Leatherheads has many likable qualities going for it: George Clooney, football, terrific Roaring '20s designs, "Jim" from The Office, Randy Newman's piano noodlings, even Renee Zellweger for a change.
On paper, Leatherheads looks like a sure winner. What's on the screen is an entirely different matter. Replicating the classic screwball comedy spirit is tougher than anyone associated with this movie apparently wanted to believe.
Dialogue that should bounce between characters like a furious pingpong game rarely does. The battle of the sexes seldom rises above a pouting match. Side characters who should handle funny stuff lack the material for it, leaving pretty folks at center stage distracted by a need to yuk it up.
As a director, Clooney should know better. He recalls little from working in a Preston Sturges vein with the Coen brothers on O Brother, Where Art Thou?, or viewing their textbook tribute to the screwball genre, The Hudsucker Proxy. Clooney doesn't even seem interested in making a sports movie except that a uniform hugs his manly figure and the helmets look goofy.
As screwball comedy, Leatherheads is all wind-up and no pitch.
Problems are evident from the opening credits when a disinterested cow gets the only laughs during an establishing football game. Clooney plays Dodge Connolly, aging star of the Duluth Bulldogs pro team before anything about the sport was professional except meager pay. Fans are nearly nonexistent and usually drunk. Games end if a kid steals the only ball.
We never get a sense of why Dodge continues playing in such circumstances, or how he got there. Leatherheads needs a scene like Crash Davis' waxing poetic on baseball in Bull Durham, showing why heading over the hill can be a fun ride.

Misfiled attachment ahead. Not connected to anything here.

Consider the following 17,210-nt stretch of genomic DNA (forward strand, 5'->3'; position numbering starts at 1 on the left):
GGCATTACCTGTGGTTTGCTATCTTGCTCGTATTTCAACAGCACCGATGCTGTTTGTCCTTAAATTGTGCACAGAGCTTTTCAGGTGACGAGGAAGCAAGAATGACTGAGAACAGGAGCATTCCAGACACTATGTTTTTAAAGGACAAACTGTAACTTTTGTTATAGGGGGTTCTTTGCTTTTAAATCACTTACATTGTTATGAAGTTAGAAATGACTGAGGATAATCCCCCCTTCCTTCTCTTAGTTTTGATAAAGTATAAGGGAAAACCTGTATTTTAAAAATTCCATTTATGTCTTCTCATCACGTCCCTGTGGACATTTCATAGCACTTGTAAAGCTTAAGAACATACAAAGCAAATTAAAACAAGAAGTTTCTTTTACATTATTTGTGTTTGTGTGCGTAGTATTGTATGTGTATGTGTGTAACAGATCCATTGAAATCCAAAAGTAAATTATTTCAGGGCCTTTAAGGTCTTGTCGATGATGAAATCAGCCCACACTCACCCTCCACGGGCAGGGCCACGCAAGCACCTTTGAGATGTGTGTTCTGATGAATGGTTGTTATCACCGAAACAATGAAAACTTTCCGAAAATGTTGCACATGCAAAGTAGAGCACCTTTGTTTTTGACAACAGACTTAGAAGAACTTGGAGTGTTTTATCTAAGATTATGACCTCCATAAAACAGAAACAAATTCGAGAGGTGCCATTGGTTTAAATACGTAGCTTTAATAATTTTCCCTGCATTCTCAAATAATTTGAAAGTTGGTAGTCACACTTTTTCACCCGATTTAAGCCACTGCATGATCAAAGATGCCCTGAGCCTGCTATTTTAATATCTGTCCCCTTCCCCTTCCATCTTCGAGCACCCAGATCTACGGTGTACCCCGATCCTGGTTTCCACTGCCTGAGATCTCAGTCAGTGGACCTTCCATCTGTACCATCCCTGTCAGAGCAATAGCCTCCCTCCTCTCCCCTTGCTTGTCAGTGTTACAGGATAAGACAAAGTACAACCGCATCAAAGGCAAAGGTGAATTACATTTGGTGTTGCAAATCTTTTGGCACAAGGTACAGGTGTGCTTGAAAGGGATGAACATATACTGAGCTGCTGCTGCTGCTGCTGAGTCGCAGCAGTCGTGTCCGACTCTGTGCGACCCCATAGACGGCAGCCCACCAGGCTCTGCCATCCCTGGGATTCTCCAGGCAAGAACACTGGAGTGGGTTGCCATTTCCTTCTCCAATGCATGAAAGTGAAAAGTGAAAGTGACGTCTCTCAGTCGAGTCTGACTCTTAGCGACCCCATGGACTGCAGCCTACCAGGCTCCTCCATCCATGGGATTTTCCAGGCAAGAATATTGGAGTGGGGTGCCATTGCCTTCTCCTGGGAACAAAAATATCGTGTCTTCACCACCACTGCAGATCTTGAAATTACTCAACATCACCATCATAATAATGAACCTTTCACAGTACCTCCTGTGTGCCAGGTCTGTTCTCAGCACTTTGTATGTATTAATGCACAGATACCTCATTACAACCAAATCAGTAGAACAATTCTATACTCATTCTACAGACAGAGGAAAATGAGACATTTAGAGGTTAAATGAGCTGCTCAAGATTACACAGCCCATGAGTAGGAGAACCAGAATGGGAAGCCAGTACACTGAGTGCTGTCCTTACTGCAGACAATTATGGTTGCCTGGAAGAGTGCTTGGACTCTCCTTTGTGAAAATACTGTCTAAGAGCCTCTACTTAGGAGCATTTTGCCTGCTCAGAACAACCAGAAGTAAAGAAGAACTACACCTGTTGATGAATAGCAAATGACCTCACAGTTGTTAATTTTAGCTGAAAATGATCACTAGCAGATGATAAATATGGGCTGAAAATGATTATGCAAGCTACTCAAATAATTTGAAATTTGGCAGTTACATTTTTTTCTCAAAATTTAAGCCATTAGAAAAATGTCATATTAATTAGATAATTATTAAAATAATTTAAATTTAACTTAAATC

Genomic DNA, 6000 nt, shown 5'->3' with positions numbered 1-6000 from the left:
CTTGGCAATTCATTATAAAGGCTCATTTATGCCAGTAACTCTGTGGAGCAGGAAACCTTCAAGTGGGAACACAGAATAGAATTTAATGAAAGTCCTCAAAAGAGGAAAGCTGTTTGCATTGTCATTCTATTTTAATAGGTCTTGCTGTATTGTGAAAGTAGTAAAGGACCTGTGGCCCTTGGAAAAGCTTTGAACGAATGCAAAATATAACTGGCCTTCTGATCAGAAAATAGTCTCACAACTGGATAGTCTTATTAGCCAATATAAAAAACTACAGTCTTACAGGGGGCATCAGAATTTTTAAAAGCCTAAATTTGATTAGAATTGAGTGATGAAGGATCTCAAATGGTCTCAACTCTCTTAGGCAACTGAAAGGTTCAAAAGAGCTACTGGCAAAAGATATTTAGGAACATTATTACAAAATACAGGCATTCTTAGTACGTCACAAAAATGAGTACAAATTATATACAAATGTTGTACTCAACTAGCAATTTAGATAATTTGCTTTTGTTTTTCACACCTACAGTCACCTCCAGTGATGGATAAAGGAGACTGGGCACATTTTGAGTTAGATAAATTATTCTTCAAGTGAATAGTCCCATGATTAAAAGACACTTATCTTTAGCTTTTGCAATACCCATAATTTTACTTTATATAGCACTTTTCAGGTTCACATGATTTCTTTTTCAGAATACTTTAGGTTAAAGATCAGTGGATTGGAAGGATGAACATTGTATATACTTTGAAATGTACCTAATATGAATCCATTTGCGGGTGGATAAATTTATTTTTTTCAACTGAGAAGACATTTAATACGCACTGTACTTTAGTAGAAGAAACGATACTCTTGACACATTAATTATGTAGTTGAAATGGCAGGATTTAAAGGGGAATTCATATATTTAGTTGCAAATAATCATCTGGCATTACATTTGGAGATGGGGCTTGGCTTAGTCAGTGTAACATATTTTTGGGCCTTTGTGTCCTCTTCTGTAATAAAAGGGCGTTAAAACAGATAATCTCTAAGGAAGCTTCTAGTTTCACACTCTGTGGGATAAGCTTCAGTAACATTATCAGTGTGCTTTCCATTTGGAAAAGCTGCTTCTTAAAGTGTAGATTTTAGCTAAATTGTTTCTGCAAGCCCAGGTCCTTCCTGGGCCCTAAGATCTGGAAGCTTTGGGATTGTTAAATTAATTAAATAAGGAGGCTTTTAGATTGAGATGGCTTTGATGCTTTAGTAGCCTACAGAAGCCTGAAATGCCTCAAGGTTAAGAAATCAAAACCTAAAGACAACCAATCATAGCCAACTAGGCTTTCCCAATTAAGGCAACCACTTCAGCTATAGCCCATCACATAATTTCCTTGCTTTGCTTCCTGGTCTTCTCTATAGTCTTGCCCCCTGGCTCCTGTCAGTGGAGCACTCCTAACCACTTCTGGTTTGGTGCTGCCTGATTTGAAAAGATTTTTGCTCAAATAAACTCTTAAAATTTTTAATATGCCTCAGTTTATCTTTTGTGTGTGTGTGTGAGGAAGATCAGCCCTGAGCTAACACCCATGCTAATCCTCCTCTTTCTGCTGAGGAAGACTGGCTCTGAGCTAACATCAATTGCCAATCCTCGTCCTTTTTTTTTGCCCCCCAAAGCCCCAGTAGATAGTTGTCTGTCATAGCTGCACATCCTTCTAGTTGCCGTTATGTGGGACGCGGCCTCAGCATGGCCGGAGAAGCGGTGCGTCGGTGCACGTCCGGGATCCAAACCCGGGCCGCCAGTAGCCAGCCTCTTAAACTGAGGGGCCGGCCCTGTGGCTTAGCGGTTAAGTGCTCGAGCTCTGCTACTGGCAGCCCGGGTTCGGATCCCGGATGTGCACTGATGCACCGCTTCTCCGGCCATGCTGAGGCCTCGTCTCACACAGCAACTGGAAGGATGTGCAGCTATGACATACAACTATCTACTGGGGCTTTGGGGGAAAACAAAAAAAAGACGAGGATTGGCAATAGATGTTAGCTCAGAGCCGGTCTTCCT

Meanwhile, college football flourishes with stars like Carter "the Bullet" Rutherford (John Krasinski), a galloping ghost also hailed as a World War I hero. Carter supposedly captured an entire German platoon single-handedly. Zellweger fails at the Rosalind Russell routine as Lexie Littleton, a Front Page-style reporter aiming to prove the Bullet is a fraud. Watch Jennifer Jason Leigh in The Hudsucker Proxy for the proper way to play tough as nails yet privately tender.
Dodge believes signing Carter to play for the Bulldogs can save the sport, and more importantly his career. Dodge strikes a deal with the Bullet's sneaky agent (Jonathan Pryce) and Lexie is part of the bargain, tagging along under the pretense of writing a hero's tribute. A promising love triangle gets stretched into a clumsy trapezoid by all the deceptions.
Clooney maintains his Cary Grant charm, undercutting his virility with silly business. Krasinski is a complete dud, so bland that neither claim of Carter's heroism is credible, and his wishy-washy honesty switches too often. No other players have any distinguishing characteristics except size.
Leatherheads doesn't even get the football right, despite two Sports Illustrated veterans writing the screenplay. Nobody had an agent in 1925. There never seems to be more than two pro teams in business. We hear references to dirty plays with catchy names that are never demonstrated. The anticlimactic "big game" doesn't feel like one, all mud and smug glances between Dodge and Carter.
Clooney is more concerned with period styling than cumulative comedy, romance or sports lunacy. Leatherheads is about football but all it ever does is punt.
Steve Persall can be reached at firstname.lastname@example.org or (727) 893-8365. Read his blog at blogs.tampabay.com/movies.